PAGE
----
ATLANTA – Taxes, school security and mandatory attendance appeared to be the focus of lawmakers on the education landscape in the opening days of the 2013 legislative session.
But if past history is any judge, only a few of the bills up for consideration will likely be considered seriously as lawmakers move through the 40-day session.
A few education bills to watch in the coming weeks include:
House Bill 9 – One of several bills seeking to change the mandatory ages for school attendance. This bill requires school attendance for all students between the ages of 5 and 17, unless they successfully complete all requirements for a high school diploma. Current law requires attendance from age 5 to 16.
HB 11 – Requires the local school system to develop guidelines to supervise children under age 8 as they get on and off school buses.
HB 13 – Seeks to abolish the Tax Credit Scholarship Program, which is designed to provide scholarships at private schools.
HB 15 – Requires additional reporting, training and so on to deal with bullying in schools.
HB 17 – Creates a “farm to school” program to encourage local school systems to buy food products from Georgia farmers.
HB 23 – Requires all schools to have carbon monoxide detectors and provide for periodic inspection.
HB 26 – Removes schools from the list of places where guns cannot be carried, along with other currently restricted areas including parks and recreational areas.
HB 35 – Permits local boards of education to allow designated school administrators, after being “trained,” to carry weapons on school campuses.
HB 48 – The “Return to Play Act,” first introduced last year, would require a medical professional to determine when a youth can return to participating in a sport activity after sustaining a concussion. It would apply to all youth sports in public and private schools, as well as community leagues like ALTA, Little League and so on.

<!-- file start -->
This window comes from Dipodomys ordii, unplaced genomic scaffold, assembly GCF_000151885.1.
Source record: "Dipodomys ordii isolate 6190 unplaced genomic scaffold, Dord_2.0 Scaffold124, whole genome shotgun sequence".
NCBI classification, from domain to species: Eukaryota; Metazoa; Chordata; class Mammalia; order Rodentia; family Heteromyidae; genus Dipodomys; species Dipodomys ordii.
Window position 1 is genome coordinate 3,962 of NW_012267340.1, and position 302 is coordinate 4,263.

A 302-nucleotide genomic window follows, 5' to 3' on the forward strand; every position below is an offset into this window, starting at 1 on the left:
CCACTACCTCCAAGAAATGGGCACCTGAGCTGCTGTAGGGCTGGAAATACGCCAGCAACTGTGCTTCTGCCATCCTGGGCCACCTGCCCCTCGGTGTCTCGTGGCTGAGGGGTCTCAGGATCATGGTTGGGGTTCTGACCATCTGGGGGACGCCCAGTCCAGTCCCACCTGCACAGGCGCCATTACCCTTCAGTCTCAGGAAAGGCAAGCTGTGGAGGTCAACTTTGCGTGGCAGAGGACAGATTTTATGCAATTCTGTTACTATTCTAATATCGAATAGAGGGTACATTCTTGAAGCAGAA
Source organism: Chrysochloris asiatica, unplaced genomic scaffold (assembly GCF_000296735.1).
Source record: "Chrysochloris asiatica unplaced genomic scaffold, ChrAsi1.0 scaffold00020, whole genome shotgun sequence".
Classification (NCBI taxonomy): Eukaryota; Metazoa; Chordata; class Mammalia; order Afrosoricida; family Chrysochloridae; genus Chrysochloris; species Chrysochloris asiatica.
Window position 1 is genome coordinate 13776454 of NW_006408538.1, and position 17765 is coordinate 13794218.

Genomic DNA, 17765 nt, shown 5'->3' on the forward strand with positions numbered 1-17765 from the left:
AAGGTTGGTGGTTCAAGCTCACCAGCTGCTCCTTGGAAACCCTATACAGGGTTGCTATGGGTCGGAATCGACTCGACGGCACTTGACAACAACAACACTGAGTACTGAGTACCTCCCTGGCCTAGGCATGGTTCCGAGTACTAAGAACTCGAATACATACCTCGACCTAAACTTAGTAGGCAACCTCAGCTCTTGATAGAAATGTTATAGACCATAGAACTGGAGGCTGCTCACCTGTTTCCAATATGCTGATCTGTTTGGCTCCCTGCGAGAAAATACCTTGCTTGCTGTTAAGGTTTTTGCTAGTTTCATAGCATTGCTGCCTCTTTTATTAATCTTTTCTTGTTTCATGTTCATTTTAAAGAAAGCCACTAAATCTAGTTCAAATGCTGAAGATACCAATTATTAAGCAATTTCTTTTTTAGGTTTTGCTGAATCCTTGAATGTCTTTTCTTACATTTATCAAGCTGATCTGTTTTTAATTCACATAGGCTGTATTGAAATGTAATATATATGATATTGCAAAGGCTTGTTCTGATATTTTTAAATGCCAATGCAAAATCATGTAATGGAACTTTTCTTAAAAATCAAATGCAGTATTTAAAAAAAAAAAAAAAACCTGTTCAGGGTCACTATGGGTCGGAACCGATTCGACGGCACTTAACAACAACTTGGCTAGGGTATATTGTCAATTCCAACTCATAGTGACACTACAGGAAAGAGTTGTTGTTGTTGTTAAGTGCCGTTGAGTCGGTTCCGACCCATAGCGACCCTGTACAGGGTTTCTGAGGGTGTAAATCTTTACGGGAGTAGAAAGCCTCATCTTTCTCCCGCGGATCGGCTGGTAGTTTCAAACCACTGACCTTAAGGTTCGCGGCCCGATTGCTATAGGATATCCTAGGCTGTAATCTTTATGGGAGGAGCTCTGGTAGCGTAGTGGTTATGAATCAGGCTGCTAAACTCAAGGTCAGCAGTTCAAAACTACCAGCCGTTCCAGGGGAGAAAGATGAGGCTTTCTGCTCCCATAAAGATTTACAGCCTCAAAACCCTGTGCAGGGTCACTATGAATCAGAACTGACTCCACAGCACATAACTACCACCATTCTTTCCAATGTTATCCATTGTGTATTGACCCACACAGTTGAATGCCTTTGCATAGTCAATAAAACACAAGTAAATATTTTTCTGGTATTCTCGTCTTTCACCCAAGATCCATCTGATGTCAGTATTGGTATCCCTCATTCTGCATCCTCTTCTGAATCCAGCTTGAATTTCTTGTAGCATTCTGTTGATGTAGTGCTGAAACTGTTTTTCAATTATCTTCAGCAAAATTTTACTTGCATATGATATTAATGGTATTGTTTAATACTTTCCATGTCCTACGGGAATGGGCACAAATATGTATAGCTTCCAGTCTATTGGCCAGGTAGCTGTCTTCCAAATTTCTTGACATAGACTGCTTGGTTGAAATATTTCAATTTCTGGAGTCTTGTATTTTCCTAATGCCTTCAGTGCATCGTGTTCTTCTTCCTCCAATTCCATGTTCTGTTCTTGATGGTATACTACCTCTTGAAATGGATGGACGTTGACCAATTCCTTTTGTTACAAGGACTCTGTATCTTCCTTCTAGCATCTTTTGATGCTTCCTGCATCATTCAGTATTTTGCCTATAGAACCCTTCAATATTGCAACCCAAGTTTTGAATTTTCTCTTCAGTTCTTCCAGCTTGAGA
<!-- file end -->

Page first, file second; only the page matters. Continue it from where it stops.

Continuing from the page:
HB 54 – (Equivalent bill is Senate Bill 59) – Reduces the HOPE eligibility requirement from 3.0 to 2.0.
HB 70 – Would permit the State Board of Education to waive the requirement that a student attend a public school for a year before qualifying for a special needs voucher to a private school.
HB 123 – The “Parent Trigger Bill” would allow a majority of parents to vote to petition the local board of education to become a charter school if the school is considered a low achieving school, is in a system that has lost its accreditation or is on probation. The petition would have to be approved by the local school board.
SB 21 – Raises mandatory age for school attendance to 17.
SB 22 – Would change the date for determining school eligibility from Sept. 1 to Dec. 1.
SB 42 – Would require all the education austerity cuts (dating from 2002) to be fully restored.
SB 43 – Would require pre-K to be 180 days. (Gov. Nathan Deal has already provided funding for 180 days, so this is likely a moot issue this year.)
SB 57 – Would change the age of mandatory attendance to 5 rather than 6, making kindergarten mandatory.